How We Measure Software Quality

Measuring software quality is an essential part of software development. It ensures that the software product is free from bugs, meets the required performance standards, is secure, and is user-friendly. However, to measure the quality of software, developers need to know what metrics to use.

In this article, we’ll discuss the four essential categories of software quality metrics and when to measure them. We’ll also cover how developers maintain software code quality and how the QA team measures software code quality.

The Four Essential Categories of Software Quality Metrics

Software quality metrics can be technical, but they can be boiled down into four essential categories. They are code quality, performance, security, and usability.

Code quality refers to bug-free and semantically correct code. Quantitative quality metrics measure the size and complexity of the software program, the number of lines and functions it contains, and how many bugs there are per 1,000 lines of code. Qualitative code quality metrics measure maintainability, readability, clarity, efficiency, and documentation. These metrics measure how easy the code is to read, understand, and whether it adheres to coding standards.

Performance metrics measure whether the software product fulfills its purpose and performs the way it is meant to. It also refers to how the application uses resources, its scalability, customer satisfaction, and response times.

Software security metrics measure the inherent safety of a software program and ensure there are no unauthorized changes in the product when it is handed over to the client.

Usability refers to whether the software program is practicable and user-friendly. It is an important quality metric since all software products are built for end-users. We also ensure that the client is happy with the features and performance.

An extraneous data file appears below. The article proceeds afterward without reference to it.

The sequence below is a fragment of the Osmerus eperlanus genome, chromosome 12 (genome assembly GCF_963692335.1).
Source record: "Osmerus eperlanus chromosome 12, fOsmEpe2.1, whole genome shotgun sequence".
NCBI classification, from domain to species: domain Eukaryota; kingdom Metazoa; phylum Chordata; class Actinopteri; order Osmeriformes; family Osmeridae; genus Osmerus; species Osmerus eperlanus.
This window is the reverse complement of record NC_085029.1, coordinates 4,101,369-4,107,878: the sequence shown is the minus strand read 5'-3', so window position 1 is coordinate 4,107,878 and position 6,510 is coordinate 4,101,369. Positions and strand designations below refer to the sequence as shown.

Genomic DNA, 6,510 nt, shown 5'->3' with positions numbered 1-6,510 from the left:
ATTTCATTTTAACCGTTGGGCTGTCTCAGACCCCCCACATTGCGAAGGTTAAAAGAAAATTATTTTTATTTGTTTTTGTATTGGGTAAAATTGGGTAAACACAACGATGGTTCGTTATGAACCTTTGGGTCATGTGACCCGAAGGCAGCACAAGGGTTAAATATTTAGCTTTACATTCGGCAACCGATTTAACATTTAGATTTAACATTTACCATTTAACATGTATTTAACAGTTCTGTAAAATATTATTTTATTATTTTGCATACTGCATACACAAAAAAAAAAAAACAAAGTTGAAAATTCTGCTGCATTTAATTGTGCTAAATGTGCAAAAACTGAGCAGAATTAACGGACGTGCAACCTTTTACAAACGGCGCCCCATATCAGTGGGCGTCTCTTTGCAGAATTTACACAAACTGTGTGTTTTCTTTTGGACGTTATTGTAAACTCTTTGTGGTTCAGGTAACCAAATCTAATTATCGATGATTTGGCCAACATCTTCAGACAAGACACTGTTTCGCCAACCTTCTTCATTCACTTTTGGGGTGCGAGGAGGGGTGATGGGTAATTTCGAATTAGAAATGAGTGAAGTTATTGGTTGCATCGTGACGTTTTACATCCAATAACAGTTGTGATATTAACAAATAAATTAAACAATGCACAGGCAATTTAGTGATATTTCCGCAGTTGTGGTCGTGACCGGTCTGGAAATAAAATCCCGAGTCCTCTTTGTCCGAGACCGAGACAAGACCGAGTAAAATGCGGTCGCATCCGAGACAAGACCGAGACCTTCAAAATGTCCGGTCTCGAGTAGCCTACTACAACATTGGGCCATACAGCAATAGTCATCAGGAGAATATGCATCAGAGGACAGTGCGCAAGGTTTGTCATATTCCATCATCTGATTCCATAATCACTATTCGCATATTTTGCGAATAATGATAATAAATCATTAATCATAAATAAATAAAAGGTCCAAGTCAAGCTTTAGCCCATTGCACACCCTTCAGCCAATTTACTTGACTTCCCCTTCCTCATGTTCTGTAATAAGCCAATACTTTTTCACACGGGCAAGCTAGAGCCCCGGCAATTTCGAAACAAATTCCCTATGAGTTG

When to Measure Software Quality

Software development teams and Quality Assurance (QA) teams work together to ensure that the software quality is of the highest standard. The QA team does product testing once it is developed. However, the development team also maintains, measures, and constantly improves software quality during the build. We may test them at different points in development based on the development methodology used. We use two methodologies when developing software applications – Waterfall and Agile.

Measuring Software Quality: Waterfall Methodology

Waterfall methodology is when we plan, execute, test, and deliver in distinct phases. Each phase is completed before the next one begins. With a product developed using this methodology, we need to maintain the quality of the product at every stage – requirements, design, implementation, verification (or testing), and maintenance. Since testing is done at the end of the build, it takes less time and does not require much regression testing.

Measuring Software Quality: Agile Methodologies

Agile methodologies are more responsive and flexible, where the development is broken up into phases or sprints. The goal is that at the end of each sprint, which can be between two to six weeks long, we deliver a high-quality minimum viable product that is fully functional and tested. This means we have to make sure we maintain product software quality at each step, in each sprint. Products developed using Agile methodologies are tested more often. However, it also means that they need constant regression testing to ensure that an update hasn’t broken the functionalities that were tested and passed in earlier builds.

How Developers Maintain Software Code Quality